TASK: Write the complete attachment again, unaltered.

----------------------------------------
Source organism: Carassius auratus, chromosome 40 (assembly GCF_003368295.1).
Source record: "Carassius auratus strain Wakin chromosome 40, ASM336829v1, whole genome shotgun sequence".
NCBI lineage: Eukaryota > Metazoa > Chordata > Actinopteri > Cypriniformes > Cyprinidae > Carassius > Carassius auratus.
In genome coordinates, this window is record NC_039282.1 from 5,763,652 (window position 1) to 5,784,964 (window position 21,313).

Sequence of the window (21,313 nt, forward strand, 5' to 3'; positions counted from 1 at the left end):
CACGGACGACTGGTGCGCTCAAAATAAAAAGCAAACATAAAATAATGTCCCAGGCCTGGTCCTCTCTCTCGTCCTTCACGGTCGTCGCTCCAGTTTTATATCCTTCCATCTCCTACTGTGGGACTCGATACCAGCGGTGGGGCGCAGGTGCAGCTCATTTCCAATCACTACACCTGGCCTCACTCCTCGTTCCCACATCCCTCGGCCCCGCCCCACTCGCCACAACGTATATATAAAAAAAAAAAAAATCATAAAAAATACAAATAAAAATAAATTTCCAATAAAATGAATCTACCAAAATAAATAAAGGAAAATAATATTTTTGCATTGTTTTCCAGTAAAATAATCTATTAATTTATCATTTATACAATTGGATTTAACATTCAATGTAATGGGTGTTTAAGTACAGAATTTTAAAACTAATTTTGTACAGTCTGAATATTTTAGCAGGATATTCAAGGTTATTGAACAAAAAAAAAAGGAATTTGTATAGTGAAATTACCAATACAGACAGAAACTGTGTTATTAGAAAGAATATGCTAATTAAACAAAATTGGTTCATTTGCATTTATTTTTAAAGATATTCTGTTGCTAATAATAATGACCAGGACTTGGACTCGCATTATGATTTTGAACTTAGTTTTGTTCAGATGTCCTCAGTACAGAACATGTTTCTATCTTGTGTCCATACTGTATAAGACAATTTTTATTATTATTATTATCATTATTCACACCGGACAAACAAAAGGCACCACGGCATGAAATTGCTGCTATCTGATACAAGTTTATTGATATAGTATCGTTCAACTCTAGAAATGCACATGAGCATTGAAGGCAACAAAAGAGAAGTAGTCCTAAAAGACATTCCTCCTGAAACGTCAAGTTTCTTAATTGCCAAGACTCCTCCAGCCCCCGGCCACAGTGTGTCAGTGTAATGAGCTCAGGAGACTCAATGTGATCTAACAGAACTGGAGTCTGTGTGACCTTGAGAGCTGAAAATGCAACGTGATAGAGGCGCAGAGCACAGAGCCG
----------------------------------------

Source organism: Carassius auratus, chromosome 40 (assembly GCF_003368295.1).
Source record: "Carassius auratus strain Wakin chromosome 40, ASM336829v1, whole genome shotgun sequence".
NCBI lineage: Eukaryota > Metazoa > Chordata > Actinopteri > Cypriniformes > Cyprinidae > Carassius > Carassius auratus.
In genome coordinates, this window is record NC_039282.1 from 5,763,652 (window position 1) to 5,784,964 (window position 21,313).

Sequence of the window (21,313 nt, forward strand, 5' to 3'; positions counted from 1 at the left end):
CACGGACGACTGGTGCGCTCAAAATAAAAAGCAAACATAAAATAATGTCCCAGGCCTGGTCCTCTCTCTCGTCCTTCACGGTCGTCGCTCCAGTTTTATATCCTTCCATCTCCTACTGTGGGACTCGATACCAGCGGTGGGGCGCAGGTGCAGCTCATTTCCAATCACTACACCTGGCCTCACTCCTCGTTCCCACATCCCTCGGCCCCGCCCCACTCGCCACAACGTATATATAAAAAAAAAAAAAATCATAAAAAATACAAATAAAAATAAATTTCCAATAAAATGAATCTACCAAAATAAATAAAGGAAAATAATATTTTTGCATTGTTTTCCAGTAAAATAATCTATTAATTTATCATTTATACAATTGGATTTAACATTCAATGTAATGGGTGTTTAAGTACAGAATTTTAAAACTAATTTTGTACAGTCTGAATATTTTAGCAGGATATTCAAGGTTATTGAACAAAAAAAAAAGGAATTTGTATAGTGAAATTACCAATACAGACAGAAACTGTGTTATTAGAAAGAATATGCTAATTAAACAAAATTGGTTCATTTGCATTTATTTTTAAAGATATTCTGTTGCTAATAATAATGACCAGGACTTGGACTCGCATTATGATTTTGAACTTAGTTTTGTTCAGATGTCCTCAGTACAGAACATGTTTCTATCTTGTGTCCATACTGTATAAGACAATTTTTATTATTATTATTATCATTATTCACACCGGACAAACAAAAGGCACCACGGCATGAAATTGCTGCTATCTGATACAAGTTTATTGATATAGTATCGTTCAACTCTAGAAATGCACATGAGCATTGAAGGCAACAAAAGAGAAGTAGTCCTAAAAGACATTCCTCCTGAAACGTCAAGTTTCTTAATTGCCAAGACTCCTCCAGCCCCCGGCCACAGTGTGTCAGTGTAATGAGCTCAGGAGACTCAATGTGATCTAACAGAACTGGAGTCTGTGTGACCTTGAGAGCTGAAAATGCAACGTGATAGAGGCGCAGAGCACAGAGCCG